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Interim guidelines for management of suspected

Interim Guidelines for Management of Suspected
Staphylococcus aureus Skin and Soft Tissue Infections*
Clinical presentation
Risk factors associated with MRSA
History of MRSA infection, colonization History (within past 12 months) of: hospitalization, surgery, long term care residence, indwelling catheter or medical device; dialysis, renal failure, diabetes, or Close contact with someone known to be infected or High prevalence of MRSA in community or population Local risk factors: consult local public health department Incision & drainage (I & D) of abscesses9 – If I & D not performed, consider culture of
draining wounds, or aspirate or biopsy of central area of inflammation Culture & antimicrobial susceptibility testing
Include “D-test” for clindamycin resistance if MRSA10 Patient education
To decrease spread of infection, provide education on infection control measures and wound care to all patients and/or caregivers of patients with S. aureus infections, esp. those with MRSA per WAC 246.101.105(7) Moderate8
Severe/Critically Ill8
sepsis syndrome, or limb-or life threatening Outpatient management
Outpatient management
Hospital management
Low suspicion for MRSA:
If oral antibiotics used –
If increased suspicion for
If increased suspicion for
MRSA based on presence of
MRSA based on presence
≥ 1 risk factor: Empiric therapy
of ≥ 1 risk factor: Consider
MSSA: Methicillin susceptible S. aureus
*For details, see full text of Interim Guidelines for Evaluation & MRSA: S. aureus resistant to all penicillins & cephalosporins
Management of Community-Associated Methicillin Resistant β-lactam antibiotics: Includes all penicillins & cephalosporins
Staphylococcus aureus Skin and Soft Tissue Infections in Outpatient Settings Interim Guidelines for Empiric Oral Antimicrobial Treatment of Outpatients with
Suspected MRSA Skin and Soft Tissue Infections (SSTI)

Selection of empiric therapy should be guided by local S. aureus susceptibility and modified based on results of
culture and susceptibility testing. The duration of therapy for most SSTI is 7-10 days, but may vary depending
on severity of infection and clinical response. NOTE: Before treating, clinicians should consult complete
drug prescribing information in the manufacturer’s package insert or the PDR.

Antimicrobial
Adult Dose
Pediatric Dose
Base dose on TMP: 8-12 mg TMP (& 40-60 mg SMX) per kg/day in 2 doses; not to exceed adult Not recommended for pediatric use – suggest
consultation with infectious disease specialist
before use

10-20 mg/kg/day in 3-4 doses; not to exceed adult a If considering clindamycin, isolates resistant to erythromycin and sensitive to clindamycin should be evaluated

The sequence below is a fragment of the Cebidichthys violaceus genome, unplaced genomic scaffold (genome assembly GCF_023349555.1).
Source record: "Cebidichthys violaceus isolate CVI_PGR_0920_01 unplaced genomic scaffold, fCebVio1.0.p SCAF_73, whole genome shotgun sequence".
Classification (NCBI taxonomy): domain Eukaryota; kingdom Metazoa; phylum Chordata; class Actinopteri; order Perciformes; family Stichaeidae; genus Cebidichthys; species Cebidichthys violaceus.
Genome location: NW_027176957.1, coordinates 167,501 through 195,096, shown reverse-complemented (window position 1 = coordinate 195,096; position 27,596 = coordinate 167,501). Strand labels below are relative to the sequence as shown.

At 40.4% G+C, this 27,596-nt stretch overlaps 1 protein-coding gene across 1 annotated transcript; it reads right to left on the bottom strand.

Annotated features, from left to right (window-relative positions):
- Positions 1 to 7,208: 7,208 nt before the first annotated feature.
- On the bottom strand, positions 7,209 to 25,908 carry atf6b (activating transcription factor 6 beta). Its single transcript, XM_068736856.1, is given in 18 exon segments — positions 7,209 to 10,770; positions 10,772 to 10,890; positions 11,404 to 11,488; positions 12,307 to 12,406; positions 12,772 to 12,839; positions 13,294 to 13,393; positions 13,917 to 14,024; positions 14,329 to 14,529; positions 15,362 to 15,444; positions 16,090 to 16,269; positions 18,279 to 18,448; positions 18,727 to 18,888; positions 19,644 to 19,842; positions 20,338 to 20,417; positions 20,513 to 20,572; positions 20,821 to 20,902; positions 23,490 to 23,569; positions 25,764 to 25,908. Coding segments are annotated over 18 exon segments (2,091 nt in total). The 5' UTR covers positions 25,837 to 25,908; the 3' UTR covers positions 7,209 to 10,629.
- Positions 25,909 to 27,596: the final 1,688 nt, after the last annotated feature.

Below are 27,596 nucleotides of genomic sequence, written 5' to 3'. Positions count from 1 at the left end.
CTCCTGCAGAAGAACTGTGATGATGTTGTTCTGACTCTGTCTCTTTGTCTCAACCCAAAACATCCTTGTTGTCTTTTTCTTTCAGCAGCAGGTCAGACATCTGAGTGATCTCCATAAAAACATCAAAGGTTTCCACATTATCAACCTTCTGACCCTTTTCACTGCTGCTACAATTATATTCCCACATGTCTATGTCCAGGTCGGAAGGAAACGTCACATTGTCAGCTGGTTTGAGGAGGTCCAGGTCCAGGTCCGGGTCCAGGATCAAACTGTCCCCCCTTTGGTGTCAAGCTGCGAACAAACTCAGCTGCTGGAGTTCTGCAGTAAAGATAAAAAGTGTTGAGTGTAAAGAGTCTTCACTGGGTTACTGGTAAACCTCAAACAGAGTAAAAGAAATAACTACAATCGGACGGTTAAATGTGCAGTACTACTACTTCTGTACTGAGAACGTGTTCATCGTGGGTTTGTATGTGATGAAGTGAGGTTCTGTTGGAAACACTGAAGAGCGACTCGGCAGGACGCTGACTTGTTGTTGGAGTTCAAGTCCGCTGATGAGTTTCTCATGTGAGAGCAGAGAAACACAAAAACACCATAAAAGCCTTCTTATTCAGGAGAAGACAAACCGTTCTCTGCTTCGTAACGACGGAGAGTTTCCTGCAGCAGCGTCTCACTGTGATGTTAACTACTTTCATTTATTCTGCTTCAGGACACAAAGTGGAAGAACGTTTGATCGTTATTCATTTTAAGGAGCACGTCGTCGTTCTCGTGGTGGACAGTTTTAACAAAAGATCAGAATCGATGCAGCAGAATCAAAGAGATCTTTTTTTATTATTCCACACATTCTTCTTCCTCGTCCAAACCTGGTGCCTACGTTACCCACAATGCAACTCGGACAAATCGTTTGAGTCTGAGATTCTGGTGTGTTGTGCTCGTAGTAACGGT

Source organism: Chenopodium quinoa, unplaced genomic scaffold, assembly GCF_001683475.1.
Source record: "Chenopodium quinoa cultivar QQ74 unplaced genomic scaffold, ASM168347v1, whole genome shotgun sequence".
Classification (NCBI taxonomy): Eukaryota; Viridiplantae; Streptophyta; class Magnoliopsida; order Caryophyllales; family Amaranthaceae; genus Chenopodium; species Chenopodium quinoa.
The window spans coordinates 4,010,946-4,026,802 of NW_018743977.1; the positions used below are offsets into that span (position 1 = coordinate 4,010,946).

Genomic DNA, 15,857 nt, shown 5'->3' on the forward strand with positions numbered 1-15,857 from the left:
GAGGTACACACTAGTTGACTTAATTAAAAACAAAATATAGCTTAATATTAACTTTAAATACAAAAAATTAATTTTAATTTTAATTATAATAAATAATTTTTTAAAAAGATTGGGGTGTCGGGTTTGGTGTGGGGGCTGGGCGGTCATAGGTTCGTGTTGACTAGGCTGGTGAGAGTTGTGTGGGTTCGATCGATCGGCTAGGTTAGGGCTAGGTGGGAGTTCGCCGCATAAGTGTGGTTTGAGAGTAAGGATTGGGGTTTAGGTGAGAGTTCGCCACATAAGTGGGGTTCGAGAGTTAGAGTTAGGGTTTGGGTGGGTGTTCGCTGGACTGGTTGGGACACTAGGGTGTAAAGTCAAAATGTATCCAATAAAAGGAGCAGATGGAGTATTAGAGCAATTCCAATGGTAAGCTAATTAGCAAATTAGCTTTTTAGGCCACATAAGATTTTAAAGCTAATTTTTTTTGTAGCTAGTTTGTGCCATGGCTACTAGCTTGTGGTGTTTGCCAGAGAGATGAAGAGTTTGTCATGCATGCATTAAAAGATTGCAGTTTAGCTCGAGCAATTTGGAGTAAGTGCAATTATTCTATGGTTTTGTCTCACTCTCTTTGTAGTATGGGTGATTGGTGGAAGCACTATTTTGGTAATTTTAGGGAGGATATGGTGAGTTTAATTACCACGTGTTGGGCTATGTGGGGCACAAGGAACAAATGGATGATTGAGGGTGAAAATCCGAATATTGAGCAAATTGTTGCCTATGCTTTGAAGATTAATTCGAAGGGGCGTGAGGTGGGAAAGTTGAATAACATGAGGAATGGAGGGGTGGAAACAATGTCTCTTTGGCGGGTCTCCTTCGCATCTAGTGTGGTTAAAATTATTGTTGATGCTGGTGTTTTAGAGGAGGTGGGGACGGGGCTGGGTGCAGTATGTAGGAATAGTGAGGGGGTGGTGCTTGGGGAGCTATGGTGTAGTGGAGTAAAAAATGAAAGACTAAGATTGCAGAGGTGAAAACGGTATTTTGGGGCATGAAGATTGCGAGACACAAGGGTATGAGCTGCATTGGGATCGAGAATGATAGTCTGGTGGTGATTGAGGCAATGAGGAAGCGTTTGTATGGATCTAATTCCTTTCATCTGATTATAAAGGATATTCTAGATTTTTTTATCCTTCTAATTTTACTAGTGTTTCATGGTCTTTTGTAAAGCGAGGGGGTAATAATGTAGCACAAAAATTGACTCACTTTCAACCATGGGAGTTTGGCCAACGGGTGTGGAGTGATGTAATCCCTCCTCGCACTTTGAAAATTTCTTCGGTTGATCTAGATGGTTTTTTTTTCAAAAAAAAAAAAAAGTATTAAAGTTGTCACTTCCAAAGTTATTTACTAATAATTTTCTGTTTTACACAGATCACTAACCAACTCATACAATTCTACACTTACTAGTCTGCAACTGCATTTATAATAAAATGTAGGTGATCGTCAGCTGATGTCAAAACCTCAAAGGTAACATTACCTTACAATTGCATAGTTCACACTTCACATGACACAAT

for inducible clindamycin resistance (MLSB phenotype) using the “D test.”
Consult with your reference laboratory to
determine if “D testing” is routine or must be specifically requested. If inducible resistance is present, an alternative agent to
clindamycin should be considered.11
If Group A streptococcal infection is suspected, oral therapy should include an agent active against this organism (β- lactam, macrolide, clindamycin). Tetracyclines and Trimethoprim-sulfamethoxazole, although active against many MRSA, are not recommended treatments for suspected GAS infections. Outpatient use of quinolones or macrolides: Fluoroquinolones 13, 21-23 (e.g., ciprofloxin, levofloxacin, moxifloxacin, gatifloxacin) and macrolides (e.g., erythromycin, clarithromycin, azithromycin) are NOT recommended for treatment of MRSA because of high resistance rates. If fluoroquinolones are being considered, consult with infectious disease specialist before use. Outpatient use of linezolid in SSTI: 24,25 Linezolid is costly and has great potential for inappropriate use, inducing antimicrobial resistance, and toxicity. Although it is 100% bioavailable and effective in SSTI, it is not recommended for empiric treatment or routine use because of these concerns. It is strongly recommended that linezolid only be used after consultation with an infectious disease specialist to determine if alternative antimicrobials would be more appropriate. Eradication of MRSA Colonization
Efficacy of decolonization in preventing re-infection or transmission in the outpatient setting is not documented, and is NOT routinely recommended. Consultation with an infectious disease specialist is recommended before eradication of colonization is initiated. Possible eradication regimens include:
Rifampin (Adult dose: 300mg PO bid x 5 days; pediatric dose: 10-12 mg/kg/day in 2 doses not to exceed 600 mg/d x 5
days) may be used in combination with TMP-SMX, OR rifampin with doxycycline, OR rifampin with minocycline, for
recurrent MRSA infection despite appropriate therapy.
Never use rifampin monotherapy, due to the rapid emergence of resistance. Rifampin interacts with methadone,
oral hypoglycemics, hormonal contraceptives, anticoagulants, protease inhibitors, phenytoin, theophylline,
cardiac glycosides and other drugs.
Topical intranasal mupirocin may be used bid for 5 days with or without systemic antimicrobial therapy.
Skin antisepsis with chlorhexidine or other agents may be used in addition to one or both of the above regimens.

Source: http://www.clahec.org/files/2-MRSA/Soft%20Tissue%20Treatment%20Algorithym.pdf

Melas history 2.0

This publication contains an abbreviated version of mywife's medical history as an individual with the full formof the MELAS Syndrome, a mitochondrial disorder. (Some of the symptoms and clinical signs of the MELAS Syndrome discussed inthis publication may be applicable to other mitochondrial disorders.) Karen Ann Jackson 1956-1992 This material was created, (and/or) assembled and edited

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